The MiniMax is the louder of the two DACs and required some downward attenuation nudges to match the iDecco’s converting internals. Volume levels matched, the iDecco presented as not as ‘there’ as the Eastern Electric – it’s hazier in the upper frequencies and barks less. Some will be happy to relinquish some of the the up-in-your-grill enthusiasm of the MiniMax, others won’t. If you like your edges crisp-crunch, the MiniMax is your DAC. System synergy will be the final judicator. As with many DAC comparisons, what separates the two is ~5% of grey. “Narrow jitter” and “Slow filter” got the iDecco closest to the MiniMax’s energy.

Just I was about to sign off on the completion of this review, a mate emailed me. He’s the new owner of a Decco 2 (same as the iDecco but sans iPod dock). “JD – not terribly impressed with the headphone output. It lacks the oomph to drive the AKG 701s entirely properly. Actually, the little HLLY DMK-IV was better. I have a pair of Audeze LCD-2s on order – suspect it won’t drive them at all. May have to look into some Schiit instead.” The iDecco picked no quarrel with my Ultrasone DJ1Pro.

There numerous ways in which to conclude about this Peachtree product. The cliche is “Swiss Army knife”. Yes yes. It is a rare collision though: convenience AND quality? Yes indeed. With so much packed into such a snazzy case AND sounding excellent, it’s hard not to feel that high end manufacturers/distributors must be quietly counting serious coin piles in dank, joyless quarters. You can keep your $5k pre-amp and your $7k monos when so much flexibility and FUN can be had for so little. The iDecco takes me ever closer to dropping a phrase I loathe: “no brainer”. It’s easy to be flippant when it’s someone else’s money. However, the Peachtree iDecco WILL be the best AU$1400 you ever spent on hifi. If you outgrow it, it’s there as a back-up or the heart of that second system you’ve always contemplated. Your significant other will almost certainly dig its looks, the diminished wire collection and the iPod dock. Chicks dig iPod docks. It does everything but serve you cocktails. And it does that everything to an audiophile standard.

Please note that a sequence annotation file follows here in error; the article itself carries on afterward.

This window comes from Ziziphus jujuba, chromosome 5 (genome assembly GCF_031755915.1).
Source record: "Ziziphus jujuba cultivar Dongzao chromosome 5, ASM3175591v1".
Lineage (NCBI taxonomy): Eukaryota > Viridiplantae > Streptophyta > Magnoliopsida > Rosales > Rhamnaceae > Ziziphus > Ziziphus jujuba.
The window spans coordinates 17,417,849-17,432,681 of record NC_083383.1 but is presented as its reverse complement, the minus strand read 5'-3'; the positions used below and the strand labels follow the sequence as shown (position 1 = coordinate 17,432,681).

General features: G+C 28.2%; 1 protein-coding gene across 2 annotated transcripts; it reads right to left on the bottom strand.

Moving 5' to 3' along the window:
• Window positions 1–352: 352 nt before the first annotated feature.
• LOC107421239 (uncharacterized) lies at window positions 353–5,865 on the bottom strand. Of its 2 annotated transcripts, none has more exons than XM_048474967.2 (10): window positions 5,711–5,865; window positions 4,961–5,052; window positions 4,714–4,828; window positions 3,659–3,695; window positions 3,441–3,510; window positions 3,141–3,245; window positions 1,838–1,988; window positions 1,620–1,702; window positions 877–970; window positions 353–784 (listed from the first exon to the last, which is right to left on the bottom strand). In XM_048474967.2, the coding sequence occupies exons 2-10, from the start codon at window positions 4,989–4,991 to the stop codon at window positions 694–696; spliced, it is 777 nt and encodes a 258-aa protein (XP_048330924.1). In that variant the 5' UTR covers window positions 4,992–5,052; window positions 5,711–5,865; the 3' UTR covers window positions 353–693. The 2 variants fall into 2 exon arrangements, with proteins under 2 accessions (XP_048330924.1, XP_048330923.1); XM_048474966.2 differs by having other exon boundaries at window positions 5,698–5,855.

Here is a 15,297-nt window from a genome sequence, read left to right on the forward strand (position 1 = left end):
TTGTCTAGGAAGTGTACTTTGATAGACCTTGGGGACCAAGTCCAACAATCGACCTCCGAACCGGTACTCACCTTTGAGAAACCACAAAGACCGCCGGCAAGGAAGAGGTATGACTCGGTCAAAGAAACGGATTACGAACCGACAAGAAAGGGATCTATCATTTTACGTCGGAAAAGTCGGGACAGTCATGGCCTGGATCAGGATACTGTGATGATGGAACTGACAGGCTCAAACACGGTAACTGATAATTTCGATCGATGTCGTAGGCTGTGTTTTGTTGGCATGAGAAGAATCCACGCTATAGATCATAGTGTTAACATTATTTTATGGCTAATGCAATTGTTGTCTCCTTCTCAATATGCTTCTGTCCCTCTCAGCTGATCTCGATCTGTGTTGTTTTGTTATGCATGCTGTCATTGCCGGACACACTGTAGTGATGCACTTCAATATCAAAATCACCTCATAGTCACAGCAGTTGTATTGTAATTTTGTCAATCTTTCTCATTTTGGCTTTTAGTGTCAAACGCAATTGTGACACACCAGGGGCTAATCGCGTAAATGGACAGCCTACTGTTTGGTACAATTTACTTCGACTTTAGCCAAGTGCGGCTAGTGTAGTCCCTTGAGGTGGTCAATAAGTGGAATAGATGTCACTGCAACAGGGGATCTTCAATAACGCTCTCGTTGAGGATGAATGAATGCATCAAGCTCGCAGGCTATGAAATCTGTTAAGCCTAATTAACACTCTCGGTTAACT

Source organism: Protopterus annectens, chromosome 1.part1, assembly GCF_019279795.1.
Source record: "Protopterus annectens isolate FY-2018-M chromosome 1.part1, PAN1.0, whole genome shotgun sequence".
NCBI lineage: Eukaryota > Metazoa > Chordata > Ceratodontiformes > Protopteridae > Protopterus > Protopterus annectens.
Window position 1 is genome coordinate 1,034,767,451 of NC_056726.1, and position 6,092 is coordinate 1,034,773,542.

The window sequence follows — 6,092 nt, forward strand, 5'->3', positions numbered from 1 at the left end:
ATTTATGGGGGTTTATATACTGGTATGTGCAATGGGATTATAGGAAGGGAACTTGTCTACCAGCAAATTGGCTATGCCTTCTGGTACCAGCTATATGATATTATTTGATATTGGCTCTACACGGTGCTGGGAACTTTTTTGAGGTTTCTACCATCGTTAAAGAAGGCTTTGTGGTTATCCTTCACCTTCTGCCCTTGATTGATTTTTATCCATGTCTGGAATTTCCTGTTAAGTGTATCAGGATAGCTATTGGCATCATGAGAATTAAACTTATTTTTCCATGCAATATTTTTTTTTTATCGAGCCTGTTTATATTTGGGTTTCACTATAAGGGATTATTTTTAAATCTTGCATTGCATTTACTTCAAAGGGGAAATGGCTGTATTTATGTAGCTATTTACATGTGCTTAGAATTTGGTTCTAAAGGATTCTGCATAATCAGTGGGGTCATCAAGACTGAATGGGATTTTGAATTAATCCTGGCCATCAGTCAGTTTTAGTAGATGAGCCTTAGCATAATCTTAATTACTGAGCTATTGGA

Let’s get crude with some star-rating assignation: A four star integrated (that’s not powerful but can drive) plus a four point five star DAC (that’s stupid close to the best of the budget pack) plus three point five star head-amp (no go for AKG 701), plus pre-amp (untested), plus five-star-because-IT’S-DIGITAL iPod dock. You could go Eastern Electric MiniMax with A N Other integrated (hello Dayens Ampino) for similar cash down, but you’d probably have to surrender headphone listening, iPod connectivity or remote control. The high end will probably stand aghast that Signal Path have separated cat and bag: audiophile solutions can be both stylish and affordable. The Peachtree iDecco hammers that truth home as an all-in-one unit, gift-wrapped with a bow. DAR-KO award.


Associated Equipment

  • Logitech Squeezebox Touch
  • Virtue Sensation M901
  • Eric McChanson DIY SET
  • Hoyt Bedford Type I
  • Usher S-520

Audition Music

  • Joy Division – +- (Remastered Singles 1978 – 1980) (2010)
  • Quantec – Cauldron Subsidence (2009)
  • Dave Angel – R&S Classics (1996)
  • The Decemberists – Picaresque (2005)
  • The Soft Boys – A Can Of Bees (2010 Remaster)

Further Information

Written by John H. Darko

John lives in the NOW + HERE = NOWHERE. He derives an income from the ad revenues of DAR. John is also an occasional staff writer for Stereophile, 6moons and TONEAudio.

Twitter: DarkoAudio
Instagram: DarkoAudio
Facebook: DAR